Amidst all the talk of Gove and the Government; a drive to go back to a better yesterday of rigour and tough exams I keep hearing employers speak less about a baccalaureate of 5 GCSEs and more about employability. The old dictum “hire for attitude and train for skills” seems to be what matters most. Continue reading
The Corporate IT Forum has just found out that one result of offshoring entry-level IT roles has fuelled a shortage of experienced IT staff in the UK. Simply, if you offshore all the work that entry level IT staff would usually do to gain experience, after a few years, you have a lot fewer staff in the UK experienced enough to fill the more senior roles. For a more detailed review see this post in Tech Republic.
What we find interesting, is the corroboration of Peter Capelli’s theory (see previous There is No Talent Shortage post). While they can see their behaviour is causing them a problem, they are not willing to take a long view within their businesses. The obvious answer is to reduce the off shoring, but all they are willing to do is to provide a few apprenticeships – and pay higher salaries for the experienced people they need, due to the shortage of candidates they have caused.
Reading a recent issue of New Scientist, I came across an interview with Nassim Nicholas Taleb, mostly about his antifragile concept. In essence, Taleb believes that the opposite to fragile is not robust, but antifragile – something that gains from disorder. Nature builds things that are antifragile – things that go wrong help to make the system as a whole stronger, e.g. evolution is based on taking advantage of bad copies of DNA. Continue reading
We recently came across this radio show conversation from the USA. Professor Peter Capelli, Director of Wharton Business School’s Center for Human Resources, was discussing his latest book – Why Good People Can’t Get Jobs: The Skills Gap and What Companies Can Do About It. It is well worth a listen.
The following is a generalisation, but recruitment agencies will back it up. Capelli makes the point that businesses want perfect fit employees, but are not prepared to train them themselves. So, rather than investing in training, they are creating a skills shortage which by its nature creates an increasing number of unemployed people who do not have the exact skills requested and raises employment costs because shortages raise salaries and lengthen the time to recruit people. One of the questions Capelli asks, because he knows most businesses cannot answer it, is “How much does it cost you to not have a position filled for a month?”. Continue reading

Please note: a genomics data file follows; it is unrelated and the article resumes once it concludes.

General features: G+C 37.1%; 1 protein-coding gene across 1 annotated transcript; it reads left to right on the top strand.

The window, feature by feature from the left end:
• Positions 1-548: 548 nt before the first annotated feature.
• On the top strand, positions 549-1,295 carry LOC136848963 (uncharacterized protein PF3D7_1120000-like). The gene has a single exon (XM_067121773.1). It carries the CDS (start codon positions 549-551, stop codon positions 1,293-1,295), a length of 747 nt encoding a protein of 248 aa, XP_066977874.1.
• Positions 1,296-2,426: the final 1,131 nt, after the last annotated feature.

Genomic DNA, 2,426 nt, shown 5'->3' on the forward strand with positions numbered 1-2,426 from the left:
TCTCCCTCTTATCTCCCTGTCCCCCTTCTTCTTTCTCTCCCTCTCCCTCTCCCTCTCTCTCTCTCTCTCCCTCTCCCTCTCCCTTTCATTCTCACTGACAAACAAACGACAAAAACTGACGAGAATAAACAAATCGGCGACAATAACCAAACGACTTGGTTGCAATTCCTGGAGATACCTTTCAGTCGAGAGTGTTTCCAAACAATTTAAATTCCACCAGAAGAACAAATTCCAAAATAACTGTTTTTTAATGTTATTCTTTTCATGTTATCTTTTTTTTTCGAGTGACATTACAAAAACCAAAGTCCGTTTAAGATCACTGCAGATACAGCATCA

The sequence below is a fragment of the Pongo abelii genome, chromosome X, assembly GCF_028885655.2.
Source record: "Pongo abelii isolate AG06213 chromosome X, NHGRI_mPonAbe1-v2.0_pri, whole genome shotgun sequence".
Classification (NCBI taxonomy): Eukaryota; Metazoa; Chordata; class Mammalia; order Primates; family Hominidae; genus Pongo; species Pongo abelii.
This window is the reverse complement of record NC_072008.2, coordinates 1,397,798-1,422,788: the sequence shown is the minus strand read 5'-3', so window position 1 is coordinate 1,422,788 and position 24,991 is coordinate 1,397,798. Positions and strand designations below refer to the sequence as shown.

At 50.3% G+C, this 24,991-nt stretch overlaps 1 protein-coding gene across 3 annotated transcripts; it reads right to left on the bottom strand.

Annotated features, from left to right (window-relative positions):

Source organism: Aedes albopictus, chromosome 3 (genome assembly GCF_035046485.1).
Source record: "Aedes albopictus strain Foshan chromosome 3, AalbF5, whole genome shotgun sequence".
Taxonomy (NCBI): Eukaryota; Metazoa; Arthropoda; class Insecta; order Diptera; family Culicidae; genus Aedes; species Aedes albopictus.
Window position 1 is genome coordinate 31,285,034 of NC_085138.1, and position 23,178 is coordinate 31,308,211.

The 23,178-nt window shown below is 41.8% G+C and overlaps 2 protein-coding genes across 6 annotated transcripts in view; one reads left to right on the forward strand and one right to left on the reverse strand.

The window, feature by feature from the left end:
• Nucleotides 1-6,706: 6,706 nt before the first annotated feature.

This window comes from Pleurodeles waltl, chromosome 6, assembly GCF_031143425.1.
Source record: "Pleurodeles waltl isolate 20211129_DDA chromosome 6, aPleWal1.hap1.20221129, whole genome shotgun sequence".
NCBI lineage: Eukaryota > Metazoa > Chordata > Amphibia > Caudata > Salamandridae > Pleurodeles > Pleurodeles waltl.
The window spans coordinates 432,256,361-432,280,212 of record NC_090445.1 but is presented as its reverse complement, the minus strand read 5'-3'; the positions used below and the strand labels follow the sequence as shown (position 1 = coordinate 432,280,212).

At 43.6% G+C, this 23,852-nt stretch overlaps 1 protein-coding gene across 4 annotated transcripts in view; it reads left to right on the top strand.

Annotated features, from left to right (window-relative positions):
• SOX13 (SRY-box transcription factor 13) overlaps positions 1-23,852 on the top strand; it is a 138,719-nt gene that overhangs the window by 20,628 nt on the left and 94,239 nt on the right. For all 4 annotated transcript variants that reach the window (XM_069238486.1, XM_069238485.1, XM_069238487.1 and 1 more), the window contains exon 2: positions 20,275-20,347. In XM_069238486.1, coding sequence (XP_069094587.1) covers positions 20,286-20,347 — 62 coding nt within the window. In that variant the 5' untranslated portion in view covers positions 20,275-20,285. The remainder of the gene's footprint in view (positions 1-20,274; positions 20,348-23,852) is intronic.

The UN’s latest report on skills, 10th Education for All Global Monitoring Report, highlights the need to find alternative routes to educating young people.
Irina Bokova, Director General of UNESCO, said at the launch: “We are witnessing a young generation frustrated by the chronic mismatch between skills and work. The best answer to the economic downturn and youth unemployment is to ensure that young people acquire the basic skills and relevant training they need to enter the world of work with confidence. Many, and young women in particular, need to be offered alternative pathways for an education, so that they can gain the skills needed to earn a living, live in dignity and contribute to their communities and societies.”
I came across this post today and it set me thinking. When we talk about talent are we really talking about people with the skills we want? When I ran an IT department, I used to recruit non-IT trained people and train them to have the skills I wanted. I can remember the conversations with recruitment agencies which followed the path:
- I want to recruit a trainee programmer
- What skills do you need?
- Ability to think; ability to learn; able to fit into my team; …
- Ok, but I can’t look those up on my database. What skills do you need – SQL, Visual Basic, …?
In general, I got better, more productive employees my way than recruiting the candidate with the perfect skills match on the database.